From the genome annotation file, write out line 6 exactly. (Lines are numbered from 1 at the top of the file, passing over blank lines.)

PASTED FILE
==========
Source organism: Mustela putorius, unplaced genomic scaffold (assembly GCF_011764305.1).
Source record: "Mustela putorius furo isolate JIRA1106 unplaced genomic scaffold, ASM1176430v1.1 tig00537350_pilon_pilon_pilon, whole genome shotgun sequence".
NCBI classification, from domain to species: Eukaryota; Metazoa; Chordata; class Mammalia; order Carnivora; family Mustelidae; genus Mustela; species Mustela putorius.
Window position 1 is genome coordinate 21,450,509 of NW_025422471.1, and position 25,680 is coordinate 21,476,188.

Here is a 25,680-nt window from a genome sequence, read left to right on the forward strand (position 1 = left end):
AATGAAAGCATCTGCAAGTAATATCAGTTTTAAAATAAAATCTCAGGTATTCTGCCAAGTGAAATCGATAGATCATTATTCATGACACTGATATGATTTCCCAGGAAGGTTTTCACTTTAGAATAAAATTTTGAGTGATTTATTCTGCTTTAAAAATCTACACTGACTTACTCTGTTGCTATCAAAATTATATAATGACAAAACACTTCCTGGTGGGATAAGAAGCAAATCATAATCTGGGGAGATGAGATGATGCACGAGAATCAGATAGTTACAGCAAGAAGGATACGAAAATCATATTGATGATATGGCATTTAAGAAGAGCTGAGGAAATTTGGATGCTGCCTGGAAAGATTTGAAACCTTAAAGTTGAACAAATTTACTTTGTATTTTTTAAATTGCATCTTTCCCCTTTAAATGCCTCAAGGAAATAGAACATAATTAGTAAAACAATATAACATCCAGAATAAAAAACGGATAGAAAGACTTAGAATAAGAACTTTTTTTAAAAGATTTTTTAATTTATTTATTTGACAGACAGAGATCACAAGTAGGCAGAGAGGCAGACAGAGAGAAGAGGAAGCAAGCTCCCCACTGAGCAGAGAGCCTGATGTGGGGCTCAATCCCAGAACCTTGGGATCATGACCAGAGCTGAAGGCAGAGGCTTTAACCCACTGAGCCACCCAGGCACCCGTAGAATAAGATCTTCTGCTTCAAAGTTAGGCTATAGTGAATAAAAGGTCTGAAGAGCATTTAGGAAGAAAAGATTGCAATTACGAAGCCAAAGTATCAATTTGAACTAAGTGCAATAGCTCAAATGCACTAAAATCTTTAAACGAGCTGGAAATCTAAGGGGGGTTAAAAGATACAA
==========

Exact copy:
AATGAAAGCATCTGCAAGTAATATCAGTTTTAAAATAAAATCTCAGGTATTCTGCCAAGTGAAATCGATAGATCATTATTCATGACACTGATATGATTTCCCAGGAAGGTTTTCACTTTAGAATAAAATTTTGAGTGATTTATTCTGCTTTAAAAATCTACACTGACTTACTCTGTTGCTATCAAAATTATATAATGACAAAACACTTCCTGGTGGGATAAGAAGCAAATCATAATCTGGGGAGATGAGATGATGCACGAGAATCAGATAGTTACAGCAAGAAGGATACGAAAATCATATTGATGATATGGCATTTAAGAAGAGCTGAGGAAATTTGGATGCTGCCTGGAAAGATTTGAAACCTTAAAGTTGAACAAATTTACTTTGTATTTTTTAAATTGCATCTTTCCCCTTTAAATGCCTCAAGGAAATAGAACATAATTAGTAAAACAATATAACATCCAGAATAAAAAACGGATAGAAAGACTTAGAATAAGAACTTTTTTTAAAAGATTTTTTAATTTATTTATTTGACAGACAGAGATCACAAGTAGGCAGAGAGGCAGACAGAGAGAAGAGGAAGCAAGCTCCCCACTGAGCAGAGAGCCTGATGTGGGGCTCAATCCCAGAACCTTGGGATCATGACCAGAGCTGAAGGCAGAGGCTTTAACCCACTGAGCCACCCAGGCACCCGTAGAATAAGATCTTCTGCTTCAAAGTTAGGCTATAGTGAATAAAAGGTCTGAAGAGCATTTAGGAAGAAAAGATTGCAATTACGAAGCCAAAGTATCAATTTGAACTAAGTGCAATAGCTCAAATGCACTAAAATCTTTAAACGAGCTGGAAATCTAAGGGGGGTTAAAAGATACAA